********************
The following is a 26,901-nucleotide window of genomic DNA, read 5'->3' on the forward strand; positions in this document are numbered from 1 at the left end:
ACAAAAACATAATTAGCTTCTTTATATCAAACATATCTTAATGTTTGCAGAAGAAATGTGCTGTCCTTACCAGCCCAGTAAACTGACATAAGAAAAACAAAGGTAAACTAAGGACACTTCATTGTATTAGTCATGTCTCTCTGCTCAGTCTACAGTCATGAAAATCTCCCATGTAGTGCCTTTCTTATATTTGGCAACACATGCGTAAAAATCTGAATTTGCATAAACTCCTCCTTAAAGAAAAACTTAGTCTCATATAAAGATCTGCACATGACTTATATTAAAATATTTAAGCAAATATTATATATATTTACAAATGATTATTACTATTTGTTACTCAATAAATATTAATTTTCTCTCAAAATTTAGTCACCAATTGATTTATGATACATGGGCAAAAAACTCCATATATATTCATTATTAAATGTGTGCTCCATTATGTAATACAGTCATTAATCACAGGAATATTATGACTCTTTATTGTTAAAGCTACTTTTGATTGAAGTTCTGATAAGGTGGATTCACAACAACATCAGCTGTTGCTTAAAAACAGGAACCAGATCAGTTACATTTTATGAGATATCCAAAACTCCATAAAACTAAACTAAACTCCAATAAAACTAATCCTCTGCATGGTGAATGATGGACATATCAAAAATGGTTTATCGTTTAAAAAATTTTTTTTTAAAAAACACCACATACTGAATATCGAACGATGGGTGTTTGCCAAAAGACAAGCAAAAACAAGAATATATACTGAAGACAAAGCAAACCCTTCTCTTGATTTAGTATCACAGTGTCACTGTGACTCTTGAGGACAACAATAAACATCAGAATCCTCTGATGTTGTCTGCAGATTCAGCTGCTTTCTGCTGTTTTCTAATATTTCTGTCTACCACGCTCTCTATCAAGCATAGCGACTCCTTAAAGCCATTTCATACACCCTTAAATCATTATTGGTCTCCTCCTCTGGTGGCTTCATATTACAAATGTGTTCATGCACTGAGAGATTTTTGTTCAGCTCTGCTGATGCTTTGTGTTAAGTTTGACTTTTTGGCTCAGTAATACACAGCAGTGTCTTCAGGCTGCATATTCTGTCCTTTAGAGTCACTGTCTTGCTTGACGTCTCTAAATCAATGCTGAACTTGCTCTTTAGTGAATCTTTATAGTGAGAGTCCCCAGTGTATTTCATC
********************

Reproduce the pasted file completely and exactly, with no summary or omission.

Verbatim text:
The following is a 26,901-nucleotide window of genomic DNA, read 5'->3' on the forward strand; positions in this document are numbered from 1 at the left end:
ACAAAAACATAATTAGCTTCTTTATATCAAACATATCTTAATGTTTGCAGAAGAAATGTGCTGTCCTTACCAGCCCAGTAAACTGACATAAGAAAAACAAAGGTAAACTAAGGACACTTCATTGTATTAGTCATGTCTCTCTGCTCAGTCTACAGTCATGAAAATCTCCCATGTAGTGCCTTTCTTATATTTGGCAACACATGCGTAAAAATCTGAATTTGCATAAACTCCTCCTTAAAGAAAAACTTAGTCTCATATAAAGATCTGCACATGACTTATATTAAAATATTTAAGCAAATATTATATATATTTACAAATGATTATTACTATTTGTTACTCAATAAATATTAATTTTCTCTCAAAATTTAGTCACCAATTGATTTATGATACATGGGCAAAAAACTCCATATATATTCATTATTAAATGTGTGCTCCATTATGTAATACAGTCATTAATCACAGGAATATTATGACTCTTTATTGTTAAAGCTACTTTTGATTGAAGTTCTGATAAGGTGGATTCACAACAACATCAGCTGTTGCTTAAAAACAGGAACCAGATCAGTTACATTTTATGAGATATCCAAAACTCCATAAAACTAAACTAAACTCCAATAAAACTAATCCTCTGCATGGTGAATGATGGACATATCAAAAATGGTTTATCGTTTAAAAAATTTTTTTTTAAAAAACACCACATACTGAATATCGAACGATGGGTGTTTGCCAAAAGACAAGCAAAAACAAGAATATATACTGAAGACAAAGCAAACCCTTCTCTTGATTTAGTATCACAGTGTCACTGTGACTCTTGAGGACAACAATAAACATCAGAATCCTCTGATGTTGTCTGCAGATTCAGCTGCTTTCTGCTGTTTTCTAATATTTCTGTCTACCACGCTCTCTATCAAGCATAGCGACTCCTTAAAGCCATTTCATACACCCTTAAATCATTATTGGTCTCCTCCTCTGGTGGCTTCATATTACAAATGTGTTCATGCACTGAGAGATTTTTGTTCAGCTCTGCTGATGCTTTGTGTTAAGTTTGACTTTTTGGCTCAGTAATACACAGCAGTGTCTTCAGGCTGCATATTCTGTCCTTTAGAGTCACTGTCTTGCTTGACGTCTCTAAATCAATGCTGAACTTGCTCTTTAGTGAATCTTTATAGTGAGAGTCCCCAGTGTATTTCATC